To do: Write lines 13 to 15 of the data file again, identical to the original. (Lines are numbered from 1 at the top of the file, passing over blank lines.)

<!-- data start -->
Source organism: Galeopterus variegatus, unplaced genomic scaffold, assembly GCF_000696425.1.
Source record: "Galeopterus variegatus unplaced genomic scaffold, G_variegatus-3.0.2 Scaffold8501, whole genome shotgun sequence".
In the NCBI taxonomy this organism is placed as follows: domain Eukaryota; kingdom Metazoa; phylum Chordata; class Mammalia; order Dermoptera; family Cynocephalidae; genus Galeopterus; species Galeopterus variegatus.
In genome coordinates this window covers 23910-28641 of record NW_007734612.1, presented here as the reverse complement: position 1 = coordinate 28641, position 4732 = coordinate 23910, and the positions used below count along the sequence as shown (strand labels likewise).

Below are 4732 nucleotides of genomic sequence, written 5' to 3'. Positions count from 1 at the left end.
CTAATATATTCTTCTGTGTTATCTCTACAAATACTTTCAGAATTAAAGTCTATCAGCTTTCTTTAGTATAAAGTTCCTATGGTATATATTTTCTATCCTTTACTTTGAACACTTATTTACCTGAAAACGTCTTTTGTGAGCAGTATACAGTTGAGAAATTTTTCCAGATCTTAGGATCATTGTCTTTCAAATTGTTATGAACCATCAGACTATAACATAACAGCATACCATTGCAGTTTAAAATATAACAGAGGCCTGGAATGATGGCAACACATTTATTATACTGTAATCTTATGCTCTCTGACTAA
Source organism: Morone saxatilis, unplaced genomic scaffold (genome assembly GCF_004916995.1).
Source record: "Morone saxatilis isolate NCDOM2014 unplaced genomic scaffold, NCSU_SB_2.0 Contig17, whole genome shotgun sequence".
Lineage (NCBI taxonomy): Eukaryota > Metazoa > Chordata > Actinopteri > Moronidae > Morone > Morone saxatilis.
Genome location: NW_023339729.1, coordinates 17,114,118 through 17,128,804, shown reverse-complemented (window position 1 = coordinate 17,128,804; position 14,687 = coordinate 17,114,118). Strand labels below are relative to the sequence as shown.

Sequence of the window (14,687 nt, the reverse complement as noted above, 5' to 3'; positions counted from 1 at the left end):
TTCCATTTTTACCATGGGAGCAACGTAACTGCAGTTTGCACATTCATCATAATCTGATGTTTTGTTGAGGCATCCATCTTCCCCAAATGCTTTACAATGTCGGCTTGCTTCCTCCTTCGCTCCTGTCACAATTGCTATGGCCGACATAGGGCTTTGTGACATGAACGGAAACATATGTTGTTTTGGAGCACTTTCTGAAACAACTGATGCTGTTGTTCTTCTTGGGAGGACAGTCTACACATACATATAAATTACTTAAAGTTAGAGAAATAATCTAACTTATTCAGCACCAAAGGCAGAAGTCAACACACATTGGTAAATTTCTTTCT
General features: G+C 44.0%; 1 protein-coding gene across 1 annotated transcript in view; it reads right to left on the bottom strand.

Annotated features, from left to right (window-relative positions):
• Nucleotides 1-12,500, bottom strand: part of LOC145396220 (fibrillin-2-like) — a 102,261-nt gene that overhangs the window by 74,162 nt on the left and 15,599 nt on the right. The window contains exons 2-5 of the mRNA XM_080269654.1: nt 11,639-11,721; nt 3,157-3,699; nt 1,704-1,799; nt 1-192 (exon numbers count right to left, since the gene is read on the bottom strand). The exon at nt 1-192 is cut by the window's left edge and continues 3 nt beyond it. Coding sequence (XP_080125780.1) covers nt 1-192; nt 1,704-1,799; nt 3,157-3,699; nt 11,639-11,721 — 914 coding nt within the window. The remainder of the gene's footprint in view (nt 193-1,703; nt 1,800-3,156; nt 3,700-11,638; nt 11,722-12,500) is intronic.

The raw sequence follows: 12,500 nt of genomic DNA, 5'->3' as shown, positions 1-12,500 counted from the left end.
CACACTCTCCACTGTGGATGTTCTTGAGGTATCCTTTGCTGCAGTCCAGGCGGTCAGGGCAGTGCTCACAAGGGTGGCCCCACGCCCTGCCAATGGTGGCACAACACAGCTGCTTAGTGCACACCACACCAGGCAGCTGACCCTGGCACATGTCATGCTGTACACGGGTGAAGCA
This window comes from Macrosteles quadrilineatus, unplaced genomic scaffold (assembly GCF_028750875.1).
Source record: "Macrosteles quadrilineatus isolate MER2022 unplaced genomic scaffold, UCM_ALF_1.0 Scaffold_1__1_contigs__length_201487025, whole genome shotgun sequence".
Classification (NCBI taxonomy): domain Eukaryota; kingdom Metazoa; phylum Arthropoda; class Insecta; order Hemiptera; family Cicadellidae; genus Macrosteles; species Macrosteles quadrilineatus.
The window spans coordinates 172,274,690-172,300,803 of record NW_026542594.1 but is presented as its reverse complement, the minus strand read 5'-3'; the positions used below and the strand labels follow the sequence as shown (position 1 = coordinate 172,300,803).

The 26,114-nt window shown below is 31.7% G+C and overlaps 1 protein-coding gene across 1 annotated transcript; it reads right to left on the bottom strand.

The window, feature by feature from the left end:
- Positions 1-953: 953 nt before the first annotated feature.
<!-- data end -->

General features: G+C 44.0%; 1 protein-coding gene across 1 annotated transcript in view; it reads right to left on the bottom strand.

Annotated features, from left to right (window-relative positions):
• Nucleotides 1-12,500, bottom strand: part of LOC145396220 (fibrillin-2-like) — a 102,261-nt gene that overhangs the window by 74,162 nt on the left and 15,599 nt on the right. The window contains exons 2-5 of the mRNA XM_080269654.1: nt 11,639-11,721; nt 3,157-3,699; nt 1,704-1,799; nt 1-192 (exon numbers count right to left, since the gene is read on the bottom strand). The exon at nt 1-192 is cut by the window's left edge and continues 3 nt beyond it. Coding sequence (XP_080125780.1) covers nt 1-192; nt 1,704-1,799; nt 3,157-3,699; nt 11,639-11,721 — 914 coding nt within the window. The remainder of the gene's footprint in view (nt 193-1,703; nt 1,800-3,156; nt 3,700-11,638; nt 11,722-12,500) is intronic.